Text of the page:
At the Hudson Institute recently, two economists and a business reporter discussed ways in which General Motors could avoid turning the lights off on the U.S. Auto Industry. The discussion was moderated by Christopher Sands, a fellow at Hudson
Sands introduced the key question of the morning when he asked his audience (and the panelists), “Are these company troubles more lasting?” The answer was unanimously in the affirmative. Thomas Klier, senior economist at the Federal Reserve Bank of Chicago, warned his audience that “we’ve got to keep our eyes on the underlying structural changes” which made GM, Ford and Chrysler’s business model fail, to the extent that their capacity utilization, according to Klier, “has never dropped as low as it has recently.” This stark news, however, was but the tip of the proverbial iceberg, as Klier used numerous graphs to paint an increasingly gloomy picture of the decline of GM, Ford and Chrysler.
“A large industry is shrinking,” Klier said, adding that uniquely American brands had never recovered from the advent of the VW Beetle, and had since gone into “free fall” after Japanese cars such as the Honda Civic had entered the market. Moreover, Klier argued, the expansion of the automotive market from four to 13 carmakers placed the geographically monomaniacal Big Three at a disadvantage. “This is one concentrated industry,” Klier said. “Michigan’s taken the hardest hit…almost two-thirds of what they have.”
Joseph White, author of the Wall Street Journal’s “Eyes on the Road” column, took a similarly dim view of the Big Three’s current business models, though he eschewed the broad macroeconomic brush strokes employed by Klier, instead settling for five specific observations about automotive history. “First, GM definitely underestimated the competition,” White said.
White used his second observation to agree with Klier’s harsh assessment of the impact of Japanese imports. “Detroit’s business model was dead from the moment the Honda Accord rolled off an assembly line in Ohio,” he said. White’s reasoning for this argument stressed the importance of a new Japanese business model known as “lean production”— a holistic model in which workers are taught the entirety of the manufacturing process. According to White, non-union lean production was the “central fact” of why the Big Three were losing out to Japanese competitors.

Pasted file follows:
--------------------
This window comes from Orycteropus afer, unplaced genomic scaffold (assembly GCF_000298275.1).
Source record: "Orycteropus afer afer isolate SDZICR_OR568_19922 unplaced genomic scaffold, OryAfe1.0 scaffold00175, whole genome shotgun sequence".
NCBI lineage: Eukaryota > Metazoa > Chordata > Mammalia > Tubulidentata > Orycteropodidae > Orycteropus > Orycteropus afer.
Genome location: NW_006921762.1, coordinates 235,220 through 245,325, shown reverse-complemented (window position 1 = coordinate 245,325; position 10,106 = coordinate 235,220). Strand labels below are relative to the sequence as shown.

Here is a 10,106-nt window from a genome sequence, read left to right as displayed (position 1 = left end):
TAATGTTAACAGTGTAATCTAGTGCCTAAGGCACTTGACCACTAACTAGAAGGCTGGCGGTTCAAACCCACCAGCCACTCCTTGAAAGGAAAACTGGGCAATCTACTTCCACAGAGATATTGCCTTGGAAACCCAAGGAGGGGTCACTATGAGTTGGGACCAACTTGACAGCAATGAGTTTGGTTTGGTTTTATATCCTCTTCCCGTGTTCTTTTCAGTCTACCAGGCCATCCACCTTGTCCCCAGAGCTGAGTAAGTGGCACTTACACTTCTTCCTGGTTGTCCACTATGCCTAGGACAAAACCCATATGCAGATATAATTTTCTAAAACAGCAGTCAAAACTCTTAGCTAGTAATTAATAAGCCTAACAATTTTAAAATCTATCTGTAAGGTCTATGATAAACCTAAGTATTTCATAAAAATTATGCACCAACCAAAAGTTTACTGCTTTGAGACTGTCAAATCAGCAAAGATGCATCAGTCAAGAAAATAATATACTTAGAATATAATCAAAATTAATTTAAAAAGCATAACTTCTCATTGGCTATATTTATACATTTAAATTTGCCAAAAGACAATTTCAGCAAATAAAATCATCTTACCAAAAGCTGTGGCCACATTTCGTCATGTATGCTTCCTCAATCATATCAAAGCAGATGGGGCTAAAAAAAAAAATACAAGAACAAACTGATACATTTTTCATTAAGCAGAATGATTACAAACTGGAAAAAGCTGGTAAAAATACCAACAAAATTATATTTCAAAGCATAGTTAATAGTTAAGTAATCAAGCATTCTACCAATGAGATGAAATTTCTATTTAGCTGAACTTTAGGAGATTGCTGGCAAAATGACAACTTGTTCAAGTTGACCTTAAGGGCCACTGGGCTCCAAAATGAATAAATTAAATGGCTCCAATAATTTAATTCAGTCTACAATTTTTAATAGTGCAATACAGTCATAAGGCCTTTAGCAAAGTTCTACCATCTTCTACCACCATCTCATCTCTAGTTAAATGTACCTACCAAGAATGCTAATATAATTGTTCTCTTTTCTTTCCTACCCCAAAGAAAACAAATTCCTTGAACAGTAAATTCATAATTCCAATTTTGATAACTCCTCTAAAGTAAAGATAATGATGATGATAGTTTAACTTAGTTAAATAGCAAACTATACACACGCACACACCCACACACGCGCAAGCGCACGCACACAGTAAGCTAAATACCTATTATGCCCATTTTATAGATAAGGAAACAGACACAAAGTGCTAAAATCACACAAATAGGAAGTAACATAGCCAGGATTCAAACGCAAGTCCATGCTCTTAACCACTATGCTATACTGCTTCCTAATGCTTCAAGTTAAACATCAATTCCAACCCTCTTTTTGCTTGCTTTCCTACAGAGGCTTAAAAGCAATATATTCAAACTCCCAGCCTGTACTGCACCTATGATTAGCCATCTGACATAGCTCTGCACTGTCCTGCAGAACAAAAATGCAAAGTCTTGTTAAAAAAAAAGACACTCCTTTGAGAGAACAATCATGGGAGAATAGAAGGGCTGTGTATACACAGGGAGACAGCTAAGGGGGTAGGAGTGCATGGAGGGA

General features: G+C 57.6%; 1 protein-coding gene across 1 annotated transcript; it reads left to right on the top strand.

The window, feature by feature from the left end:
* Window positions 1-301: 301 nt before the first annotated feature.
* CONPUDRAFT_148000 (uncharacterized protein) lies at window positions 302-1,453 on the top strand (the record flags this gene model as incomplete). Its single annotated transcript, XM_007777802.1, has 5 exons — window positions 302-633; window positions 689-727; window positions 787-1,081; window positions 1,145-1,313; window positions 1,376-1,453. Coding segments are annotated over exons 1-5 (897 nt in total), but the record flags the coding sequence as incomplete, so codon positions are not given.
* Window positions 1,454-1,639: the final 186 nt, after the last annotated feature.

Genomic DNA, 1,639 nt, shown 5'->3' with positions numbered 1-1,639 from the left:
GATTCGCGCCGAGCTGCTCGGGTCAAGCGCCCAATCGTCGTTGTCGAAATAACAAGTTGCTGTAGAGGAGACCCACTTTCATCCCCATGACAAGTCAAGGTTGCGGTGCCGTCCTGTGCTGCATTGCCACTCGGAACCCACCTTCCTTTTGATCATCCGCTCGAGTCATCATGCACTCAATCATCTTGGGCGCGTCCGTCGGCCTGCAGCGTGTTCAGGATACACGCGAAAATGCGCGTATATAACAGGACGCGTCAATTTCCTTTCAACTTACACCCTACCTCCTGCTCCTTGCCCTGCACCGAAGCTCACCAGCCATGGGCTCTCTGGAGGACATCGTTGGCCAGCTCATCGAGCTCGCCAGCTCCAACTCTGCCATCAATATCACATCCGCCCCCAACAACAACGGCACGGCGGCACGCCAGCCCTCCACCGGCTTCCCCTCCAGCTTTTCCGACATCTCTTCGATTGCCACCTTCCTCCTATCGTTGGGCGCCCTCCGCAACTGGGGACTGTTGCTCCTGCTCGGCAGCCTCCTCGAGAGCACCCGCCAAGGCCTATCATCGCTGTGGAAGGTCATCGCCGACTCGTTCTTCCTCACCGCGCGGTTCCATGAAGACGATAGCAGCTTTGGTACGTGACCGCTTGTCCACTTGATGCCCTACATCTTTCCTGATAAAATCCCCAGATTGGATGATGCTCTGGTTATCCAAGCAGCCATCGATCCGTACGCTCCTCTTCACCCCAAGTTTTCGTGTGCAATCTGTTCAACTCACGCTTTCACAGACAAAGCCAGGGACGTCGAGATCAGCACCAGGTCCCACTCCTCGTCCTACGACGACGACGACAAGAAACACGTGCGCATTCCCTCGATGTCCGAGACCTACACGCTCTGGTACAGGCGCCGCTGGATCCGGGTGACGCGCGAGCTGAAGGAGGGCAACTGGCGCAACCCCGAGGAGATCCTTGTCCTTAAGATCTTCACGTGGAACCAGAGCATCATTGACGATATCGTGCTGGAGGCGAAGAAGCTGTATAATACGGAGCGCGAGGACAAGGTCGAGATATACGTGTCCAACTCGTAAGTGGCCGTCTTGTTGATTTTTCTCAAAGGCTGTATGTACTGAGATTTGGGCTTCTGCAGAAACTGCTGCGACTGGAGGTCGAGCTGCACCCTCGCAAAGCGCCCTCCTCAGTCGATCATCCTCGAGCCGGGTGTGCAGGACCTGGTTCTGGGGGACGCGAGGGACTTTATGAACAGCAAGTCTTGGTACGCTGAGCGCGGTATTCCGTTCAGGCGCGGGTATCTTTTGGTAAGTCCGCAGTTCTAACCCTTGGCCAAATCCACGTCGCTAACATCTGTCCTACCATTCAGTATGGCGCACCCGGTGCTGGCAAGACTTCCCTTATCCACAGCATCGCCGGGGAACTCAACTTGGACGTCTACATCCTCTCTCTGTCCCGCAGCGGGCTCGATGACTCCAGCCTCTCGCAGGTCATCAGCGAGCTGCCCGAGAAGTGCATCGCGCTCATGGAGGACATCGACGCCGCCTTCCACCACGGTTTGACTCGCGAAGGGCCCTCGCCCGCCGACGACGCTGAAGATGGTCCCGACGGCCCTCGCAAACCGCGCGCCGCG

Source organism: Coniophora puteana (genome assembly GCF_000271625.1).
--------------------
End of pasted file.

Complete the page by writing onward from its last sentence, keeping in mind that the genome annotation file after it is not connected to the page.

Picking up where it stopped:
It quickly became clear that the “non-union” portion of this “central fact” was just as important as the new “lean production” method. White accused the Big Three of making “promises they could not keep” and creating a “demographic time bomb” by capitulating to unions as much as they had. The Big Three had also “relied too heavily on a few gas-hungry trucks and SUVs” to make money, White argued, and “desperately avoided globalization” because of their refusal to “accept that they could not be what they were in the 1950’s and 1960’s.”
Yet White saw potential hope in this harsh picture. “The Big Three, when they have gotten in trouble, have done their most innovative work,” he said, though he echoed earlier strictures against complacency and emphasized the Big Three’s need to modernize. “There are two auto industries in this country. The first is non-union, mostly Southern, new production systems which are modern. The second is the legacy auto industry, which is roughly a century old,” White said, arguing that if GM was going to break the “negative feedback loop” it had created, it needed to join the first industry.
Yet both Klier and White also saw danger for the Big Three in their close ties to the Government, which they warned could force uncompetitive business models on these companies. “With the best intentions, President Obama will compel GM to build lots of cars that the market won’t accept without high gas prices,” White said, adding that the market had “cooled off” on Hybrids and that GM needed a new image of “freedom, power and sensuality” rather than environmentally conscious efficiency.
When asked about whether unions would try to invade the Southern car industry through mechanisms like the Employee Free Choice Act, White said this was a minor danger because of the sharply decreased benefits of union membership. “The UAW has been unsuccessful organizing non-union plants,” White said.